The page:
More recent population studies have yielded conflicting results. A recent large Danish cohort study of 47,374 patients found that there has been a general change in the relative risk for CRC development over the past 30 years [6,7]. Their data demonstrated a downward trend in the risk for CRC development in IBD patients and they postulated that these findings were likely due to the increased use of immune modulators and the newer biologic agents such as in fliximab. The relative risk (RR) of CRC was found only to be 1.07 [95% CI, 0.95-1.21]. However, the RR score was markedly increased in certain populations including patients diagnosed at age <19 years [RR of 43.8, 95% CI, 27.2- 70.7] as well as those diagnosed prior to the year 1988 [RR of 1.34; 95% CI, 1.13-1.58]. As mentioned earlier, CRC risk has been much more extensively studied in UC patients compared to CD patients. Many of the recommendations for screening and surveillance are based upon UC that has been extrapolated to CD. There has been, however, one study in which the incidence of CRC has been compared in a head to head fashion between UC and CD [8]. This study demonstrated similarities in risk, age at diagnosis and overall survivability when the location, extent and duration of disease were taken into account.

Risk related to extent of disease progression

IBD involvement of the colon can, by its very nature, be localized or extensive. UC typically exhibits confluent involvement of the colon ranging from only the rectum (proctitis) to the entire colon (pancolitis). Left sided disease generally refers to disease distal to the hepatic flexure.

Crohn’s colitis usually affects segments of the colon but can present as pancolitis as well. Extent of disease is usually determined endoscopically and to a lesser degree by histology [9]. Isolated proctitis carries no significant increase in CRC risk above the general population and left sided UC carries a risk intermediate to that of pan-colitis [10]. In a Swedish-cohort study [1], the RR of CRC was dependent on the extent of disease as follows: 14.8 [95%CI, 11.4-18.9] for pan-colitis, 2.8 (95%CI, 1.6-4.4) for left-sided colitis, and 1.7 (95%CI, 0.8-3.2) for proctitis. Although left-sided colitis is more favorable than pancolitis after 10-20 years, it seems to have a similar risk compared to pancolitis by the fourth decade of disease [11-13]. Crohn’s colitis of at least 1/3 colon involvement assumes the same risks as listed above of pancolitis [14,15].

Risk Related to the Presence of Both IBD and Primary Sclerosing Cholangitis (PSC).

PSC and IBD are two diseases that have a strong association with one another. The prevalence of IBD has been reported as high as 60-80% in PSC patients [DDS #5]. The clinical importance of this association was highlighted by a meta-analysis by Soetikino et al. [16], who reported an almost 5-fold increase in the risk of colorectal dysplasia compared to patients with UC alone. The odds ratio (OR) for dysplasia was 4.79 (95%CI, 3.58-6.41) for dysplasia and for CRC itself was 4.09 (95%CI, 2.89-5.76). This study has been further supported by study from Sweden as well [17].

The reason for this increased risk is not fully understood. A study by Sokol et al. [18] showed that PSC-UC patients are given more 5-ASA treatment, suggesting more inflammation, which is possibly responsible for the PSC-UC association. Due to this high risk of CRC and dysplasia in PSC-UC patients, current recommendations are to begin screening all PSC patients for colorectal inflammation at the time of PSC diagnosis and to continue yearly surveillance in PSC patients with concurrent colitis. This recommendation continues even after liver transplantation for PSC after alarming results were reported in this population as well [17].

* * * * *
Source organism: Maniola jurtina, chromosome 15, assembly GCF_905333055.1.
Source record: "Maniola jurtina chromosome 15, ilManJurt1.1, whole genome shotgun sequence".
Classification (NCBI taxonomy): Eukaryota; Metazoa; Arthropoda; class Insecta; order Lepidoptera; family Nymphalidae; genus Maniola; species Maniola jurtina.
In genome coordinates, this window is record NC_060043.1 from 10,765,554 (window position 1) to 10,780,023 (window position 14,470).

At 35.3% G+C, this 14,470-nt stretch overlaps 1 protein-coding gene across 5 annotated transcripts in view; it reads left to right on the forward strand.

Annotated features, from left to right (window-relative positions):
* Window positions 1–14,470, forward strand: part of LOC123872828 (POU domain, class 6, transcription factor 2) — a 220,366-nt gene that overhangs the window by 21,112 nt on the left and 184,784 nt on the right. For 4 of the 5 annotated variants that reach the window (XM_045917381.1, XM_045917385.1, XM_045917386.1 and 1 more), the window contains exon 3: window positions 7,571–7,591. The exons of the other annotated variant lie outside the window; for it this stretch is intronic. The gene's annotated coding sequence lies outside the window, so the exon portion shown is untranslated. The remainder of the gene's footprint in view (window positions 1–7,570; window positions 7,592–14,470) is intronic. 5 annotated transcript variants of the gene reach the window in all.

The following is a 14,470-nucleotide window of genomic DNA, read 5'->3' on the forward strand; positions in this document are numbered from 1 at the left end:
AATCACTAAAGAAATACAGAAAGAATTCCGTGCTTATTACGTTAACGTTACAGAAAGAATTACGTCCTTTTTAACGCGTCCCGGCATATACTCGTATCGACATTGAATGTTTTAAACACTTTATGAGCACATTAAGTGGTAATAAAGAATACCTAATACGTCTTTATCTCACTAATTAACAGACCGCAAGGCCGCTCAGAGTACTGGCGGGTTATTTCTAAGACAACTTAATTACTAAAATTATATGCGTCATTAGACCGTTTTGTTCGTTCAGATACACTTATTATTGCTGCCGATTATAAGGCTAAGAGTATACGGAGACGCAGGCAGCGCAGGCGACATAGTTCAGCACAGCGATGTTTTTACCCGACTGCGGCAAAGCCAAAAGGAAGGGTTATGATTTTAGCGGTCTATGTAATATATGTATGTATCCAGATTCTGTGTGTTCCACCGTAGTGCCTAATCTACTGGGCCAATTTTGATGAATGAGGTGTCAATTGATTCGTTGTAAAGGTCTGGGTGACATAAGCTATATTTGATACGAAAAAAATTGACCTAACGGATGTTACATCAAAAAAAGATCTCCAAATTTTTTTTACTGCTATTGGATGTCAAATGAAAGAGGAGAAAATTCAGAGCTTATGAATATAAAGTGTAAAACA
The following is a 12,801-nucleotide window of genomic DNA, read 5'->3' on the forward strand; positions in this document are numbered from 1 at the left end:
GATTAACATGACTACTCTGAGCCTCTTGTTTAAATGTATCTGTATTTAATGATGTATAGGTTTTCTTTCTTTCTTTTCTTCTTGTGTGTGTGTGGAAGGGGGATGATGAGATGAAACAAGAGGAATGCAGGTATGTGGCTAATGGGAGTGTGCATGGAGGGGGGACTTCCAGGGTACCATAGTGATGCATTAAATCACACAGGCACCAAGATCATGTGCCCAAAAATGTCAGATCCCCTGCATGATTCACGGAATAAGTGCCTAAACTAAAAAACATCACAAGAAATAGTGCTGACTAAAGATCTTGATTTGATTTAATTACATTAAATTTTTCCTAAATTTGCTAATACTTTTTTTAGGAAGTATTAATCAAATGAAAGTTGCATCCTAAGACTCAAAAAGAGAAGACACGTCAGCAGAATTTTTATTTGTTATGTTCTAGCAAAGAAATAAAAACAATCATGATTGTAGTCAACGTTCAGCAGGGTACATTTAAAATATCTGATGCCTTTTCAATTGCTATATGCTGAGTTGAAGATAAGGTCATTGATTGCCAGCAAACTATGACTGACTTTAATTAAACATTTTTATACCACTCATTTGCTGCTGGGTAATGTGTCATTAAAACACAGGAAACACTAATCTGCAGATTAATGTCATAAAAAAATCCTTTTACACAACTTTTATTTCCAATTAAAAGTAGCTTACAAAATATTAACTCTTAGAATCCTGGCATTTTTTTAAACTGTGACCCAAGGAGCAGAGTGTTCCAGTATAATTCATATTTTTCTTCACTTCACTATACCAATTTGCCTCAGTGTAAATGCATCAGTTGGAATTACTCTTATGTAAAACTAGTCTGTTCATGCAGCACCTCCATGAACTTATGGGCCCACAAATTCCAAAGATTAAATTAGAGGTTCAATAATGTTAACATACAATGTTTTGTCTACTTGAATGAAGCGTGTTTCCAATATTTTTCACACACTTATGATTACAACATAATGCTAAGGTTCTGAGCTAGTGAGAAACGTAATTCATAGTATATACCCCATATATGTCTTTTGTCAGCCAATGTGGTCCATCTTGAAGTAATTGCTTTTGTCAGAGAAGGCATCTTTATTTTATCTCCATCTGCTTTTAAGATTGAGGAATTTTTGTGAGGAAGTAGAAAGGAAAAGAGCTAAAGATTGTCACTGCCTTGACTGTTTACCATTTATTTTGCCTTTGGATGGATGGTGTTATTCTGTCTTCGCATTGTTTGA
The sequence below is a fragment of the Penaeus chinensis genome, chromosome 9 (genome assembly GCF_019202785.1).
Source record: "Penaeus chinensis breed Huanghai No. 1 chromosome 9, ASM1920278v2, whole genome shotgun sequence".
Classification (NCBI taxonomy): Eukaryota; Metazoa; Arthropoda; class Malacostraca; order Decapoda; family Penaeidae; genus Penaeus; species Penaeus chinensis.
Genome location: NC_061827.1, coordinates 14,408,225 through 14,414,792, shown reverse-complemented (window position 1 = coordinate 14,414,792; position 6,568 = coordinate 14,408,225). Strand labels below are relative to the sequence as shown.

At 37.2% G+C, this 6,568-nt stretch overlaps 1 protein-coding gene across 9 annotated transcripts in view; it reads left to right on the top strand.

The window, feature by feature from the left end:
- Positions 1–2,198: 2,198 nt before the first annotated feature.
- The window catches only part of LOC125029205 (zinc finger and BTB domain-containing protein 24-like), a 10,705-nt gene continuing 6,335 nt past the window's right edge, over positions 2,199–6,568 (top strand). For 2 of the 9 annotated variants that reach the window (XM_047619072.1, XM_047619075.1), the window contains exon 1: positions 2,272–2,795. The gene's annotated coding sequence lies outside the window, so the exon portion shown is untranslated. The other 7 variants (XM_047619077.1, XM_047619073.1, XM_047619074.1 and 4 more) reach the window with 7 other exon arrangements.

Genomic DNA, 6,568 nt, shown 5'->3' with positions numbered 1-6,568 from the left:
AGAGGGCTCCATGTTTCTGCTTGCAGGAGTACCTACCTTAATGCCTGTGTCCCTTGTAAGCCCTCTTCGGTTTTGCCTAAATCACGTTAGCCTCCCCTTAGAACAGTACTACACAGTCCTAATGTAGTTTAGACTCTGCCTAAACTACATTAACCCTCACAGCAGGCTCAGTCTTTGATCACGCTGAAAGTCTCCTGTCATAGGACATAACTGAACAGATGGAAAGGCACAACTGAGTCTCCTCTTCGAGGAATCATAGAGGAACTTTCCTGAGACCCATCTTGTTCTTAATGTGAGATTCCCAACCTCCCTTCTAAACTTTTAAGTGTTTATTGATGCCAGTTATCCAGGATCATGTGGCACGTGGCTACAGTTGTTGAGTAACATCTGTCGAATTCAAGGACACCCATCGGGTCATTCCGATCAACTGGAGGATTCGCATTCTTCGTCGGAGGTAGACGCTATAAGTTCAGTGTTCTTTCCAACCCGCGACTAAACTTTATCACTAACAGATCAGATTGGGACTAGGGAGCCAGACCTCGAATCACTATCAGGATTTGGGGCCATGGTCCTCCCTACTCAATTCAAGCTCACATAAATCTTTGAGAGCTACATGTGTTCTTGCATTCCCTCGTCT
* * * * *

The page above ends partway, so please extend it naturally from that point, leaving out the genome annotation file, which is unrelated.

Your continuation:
Risk related to other factors

Additional risk factors for CRC development in IBD include disease duration, earlier age of onset, family history of sporadic CRC, and persistent inflammation of the colon. Based on the meta-analysis performed by Eaden et al. [2], the risk of CRC becomes a significant concern after 10 years of disease. Disease onset should be defined as the beginning of symptoms rather than the time of actual IBD diagnosis as this will significantly decrease the amount of CRC’s found at time of screening colonoscopy [19,20]. Both Eaden’s meta-analysis [2] and the bulk of older studies [1,5,6] showed a relationship to disease duration. Nevertheless, disease duration is still the major factor for screening and surveillance recommendations, In regard to age of onset, the data concerning risk is conflicting. Studies by Rutter et al. [5] showed no correlation with an early age of diagnosis and more rapid progression to CRC. A retrospective study by Karvellas et al. [21], however, showed that patients diagnosed with UC prior to 40 years of age developed CRC more quickly than those diagnosed over the age of 40 years [OR 11.5; 95%CI, 2.41-20.16]. Because of the conflicting data, current screening recommendations do not factor in the age at diagnosis. A family history of sporadic colorectal cancer has been reported to be twice as likely in IBD patients with CRC compared to IBD patients without CRC. A study by Askling et al. [22] found that a positive family history of CRC translated in to a RR of 2.5 [95% CI, 1.4-4.4] for the development of CRC in patients with IBD. That RR increased to 9.2 if that relative was a first-degree relative. Relatives of patients with IBD have not been shown, however, to have an increased risk of CRC. Currently, family history is not formally noted in screening and surveillance guidelines, but may influence stratification and discussion about CRC risk in individual IBD patients.